There is,​ with only a​ few exceptions,​ a​ common denominator in​ the​ websites that remain highly ranked throughout these algorithm shifts. They offer something of​ value to​ their visitors and are considered a​ resource for their industry. "Organic SEO" practitioners generally do not have to​ worry about going back and redoing work because of​ an​ algorithm shift. While an​ "artificial" search engine optimization company desperately tries to​ re-attain the​ rankings it​ lost for its clients (or to​ get the​ sites re-included in​ the​ search engine at​ all) because it​ was dependent on​ technical loopholes that have now been closed,​ "organic SEO" firms continue adding valuable content to​ a​ site,​ strengthening its value and bolstering its rankings.

A common argument from companies when advised by "organic SEO" practitioners to​ take this approach is​ "we aren't trying to​ provide a​ resource for our industry - we are trying to​ sell products or​ services." This is,​ in​ my opinion,​ shortsighted. Remember,​ you​ are trying to​ reach prospects in​ all stages of​ the​ buying cycle,​ not just the​ low hanging fruit ready to​ buy now. Let your website be their resource to​ learn about your industry,​ rather than your overpaid salesperson. Prospects are very likely to​ call you​ when they are ready to​ buy - after all,​ you've done so much for them already!

In addition,​ taking advantage of​ "organic SEO" to​ make your website an​ industry resource provides a​ tremendous natural boost to​ your rankings for your individual product or​ service pages. This means that with "organic SEO",​ you'll get the​ best of​ both worlds. You'll reach people early in​ the​ buying cycle,​ educate them,​ and steer them toward your solution by using your website instead of​ your sales personnel. you​ will also reach the​ low hanging fruit because your individual product or​ service pages,​ which are intended for people who are ready to​ buy now,​ will get a​ significant rankings boost.

Search engines conduct very expensive and frequent studies on​ what their users want to​ see when they enter search queries. Obviously,​ no company has a​ more vested interest in​ serving up the​ type of​ results that their users want than the​ engines themselves. "Organic SEO" firms will take the​ "piggyback" approach. a​ search engine optimization company that uses "organic SEO" will try to​ learn what the​ results of​ these studies were by examining the​ sites that figure prominently in​ search engine results over long periods of​ time. in​ this way,​ the​ search engine optimization company is​ using "organic SEO" to​ make the​ website not only better for search engines,​ but also for the​ user- presumably,​ the​ engine's internal research has shown that these sites have what their users have consistently desired,​ study after study. "Artificial SEO" practitioners have no real interest in​ these studies- they are instead expending a​ great deal of​ energy finding the​ next technical loophole to​ exploit after their most recent one has failed.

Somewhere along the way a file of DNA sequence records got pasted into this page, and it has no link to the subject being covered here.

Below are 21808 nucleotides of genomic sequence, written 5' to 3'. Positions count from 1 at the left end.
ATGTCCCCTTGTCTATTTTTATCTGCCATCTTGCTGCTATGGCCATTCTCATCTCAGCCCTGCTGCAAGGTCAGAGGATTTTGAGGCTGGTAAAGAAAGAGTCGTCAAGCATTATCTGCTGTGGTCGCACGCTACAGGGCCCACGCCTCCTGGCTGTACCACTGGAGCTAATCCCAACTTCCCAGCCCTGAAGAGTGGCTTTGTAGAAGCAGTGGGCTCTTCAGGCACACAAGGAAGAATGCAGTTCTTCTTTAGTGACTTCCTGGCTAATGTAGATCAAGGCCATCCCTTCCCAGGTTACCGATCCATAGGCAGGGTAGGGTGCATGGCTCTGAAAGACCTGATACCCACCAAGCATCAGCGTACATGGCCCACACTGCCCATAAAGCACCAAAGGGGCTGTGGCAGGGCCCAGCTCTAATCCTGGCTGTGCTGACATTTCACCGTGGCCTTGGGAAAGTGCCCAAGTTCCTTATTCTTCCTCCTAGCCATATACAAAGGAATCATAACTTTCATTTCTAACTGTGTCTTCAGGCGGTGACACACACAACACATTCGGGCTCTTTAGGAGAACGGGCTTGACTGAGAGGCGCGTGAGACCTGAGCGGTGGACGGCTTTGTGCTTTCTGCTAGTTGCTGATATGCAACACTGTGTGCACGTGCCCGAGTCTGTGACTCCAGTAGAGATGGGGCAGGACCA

The latter approach can make results erratic,​ but it​ also raises a​ larger issue - the​ goal of​ the​ campaign. if​ an​ "artificial" search engine optimization company finds a​ temporary loophole in​ an​ algorithm that brings your site to​ the​ top,​ but does not take the​ time to​ delve into the​ user experience once a​ user gets to​ the​ site,​ it​ will defeat the​ original purpose. you​ may get plenty of​ visitors,​ but a​ large percentage of​ these will be short-term visitors who do not find what they want on​ your site and back out without a​ second thought. the​ search engine optimization company did not "piggyback" on​ the​ engines' research to​ learn what type of​ content users wanted to​ see when they entered their query.

A search engine optimization company that takes a​ true "organic SEO" approach will actually take the​ Merriam Webster definition literally. a​ good website does have the​ characteristics of​ an​ organism and does develop in​ the​ manner of​ a​ living plant or​ animal. it​ builds upon itself. it​ learns how it​ should behave for its own benefit. Most importantly,​ it​ establishes its territory at​ the​ top of​ the​ search engine results. And as​ the​ organism thrives,​ artificial machine after machine fades into obsolescence.